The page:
The key differences between TUPE in GB and NI are set out below, which include the main changes introduced in GB in 2014.
|What the law is called||TUPE||TUPE and, in relation to service provision change, the Service Provision Change (Protection of Employment) Regulations (Northern Ireland) 2006|
|Ability to make redundancies||
The new employer (transferee) can consult with the current employer’s (transferor’s) employees about proposed collective redundancies prior to the transfer taking place, provided the transferor agrees to this.It is useful for new employers to begin their legally required consultations prior to the transfer to lessen their payroll burden post-transfer.
|While TUPE does not prevent the new employer consulting about redundancies in advance, the minimum required period for redundancy consultation (30 days for 20-99 employees, and 90 days for 100 plus affected employees) is not deemed to start prior to transfer. Unions are aware of this, which affects notice and payments.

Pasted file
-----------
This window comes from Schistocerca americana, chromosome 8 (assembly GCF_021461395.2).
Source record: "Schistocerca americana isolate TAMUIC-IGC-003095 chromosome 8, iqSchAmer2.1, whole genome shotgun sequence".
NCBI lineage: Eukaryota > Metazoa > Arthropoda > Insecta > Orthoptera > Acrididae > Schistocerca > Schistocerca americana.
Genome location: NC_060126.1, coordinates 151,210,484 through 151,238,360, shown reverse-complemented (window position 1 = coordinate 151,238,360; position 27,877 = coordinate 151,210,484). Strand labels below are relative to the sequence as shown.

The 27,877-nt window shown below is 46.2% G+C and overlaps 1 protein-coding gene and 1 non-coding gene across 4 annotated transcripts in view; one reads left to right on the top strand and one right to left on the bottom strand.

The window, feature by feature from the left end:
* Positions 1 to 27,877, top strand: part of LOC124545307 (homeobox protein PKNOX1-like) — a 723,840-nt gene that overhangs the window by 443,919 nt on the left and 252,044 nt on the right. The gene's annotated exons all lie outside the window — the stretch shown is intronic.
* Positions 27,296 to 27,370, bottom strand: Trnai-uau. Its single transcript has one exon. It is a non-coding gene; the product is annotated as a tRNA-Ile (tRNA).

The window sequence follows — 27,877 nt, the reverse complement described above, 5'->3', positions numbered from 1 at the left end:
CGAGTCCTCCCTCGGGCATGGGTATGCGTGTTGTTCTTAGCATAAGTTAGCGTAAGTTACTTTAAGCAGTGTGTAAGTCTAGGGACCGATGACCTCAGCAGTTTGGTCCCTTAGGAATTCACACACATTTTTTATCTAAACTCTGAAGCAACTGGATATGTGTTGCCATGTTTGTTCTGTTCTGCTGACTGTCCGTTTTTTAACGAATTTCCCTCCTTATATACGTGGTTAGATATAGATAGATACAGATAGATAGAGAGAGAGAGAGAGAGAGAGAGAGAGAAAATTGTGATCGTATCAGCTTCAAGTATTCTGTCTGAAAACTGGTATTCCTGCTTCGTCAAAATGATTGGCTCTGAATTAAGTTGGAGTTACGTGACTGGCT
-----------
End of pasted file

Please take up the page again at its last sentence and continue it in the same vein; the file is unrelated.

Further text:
|Deadline for the transferor to provide ‘employee liability information’ (required information about the transferring employees)
||The information must be provided at least 28 days prior to the transfer.
||The information must be provided at least 14 days prior to the transfer.
Automatically unfair dismissals (a dismissal is automatically unfair if the sole or principal reason for the dismissal is the TUPE transfer, unless there is an economic, technical or organisational reason entailing changes in the workforce (ETO reason)
||Changes in the location of the workforce following a TUPE transfer fall within the scope of an ETO reason, which prevents genuine place of work redundancies from being automatically unfair.
||The GB commission does not apply and a change in location on its own is not enough to amount to an ETO reason.|
|Micro business (employers with less than 10 employees and no union or elected representatives) consultation
||These businesses can inform and consult directly with their employees rather than through employee representatives.
||No such exception applies in NI meaning that, strictly, all employers have to comply with their information and consultation obligations with their union/elected representatives. In practice, some small employers invite the employees to agree that they will all be representatives and all consulted together.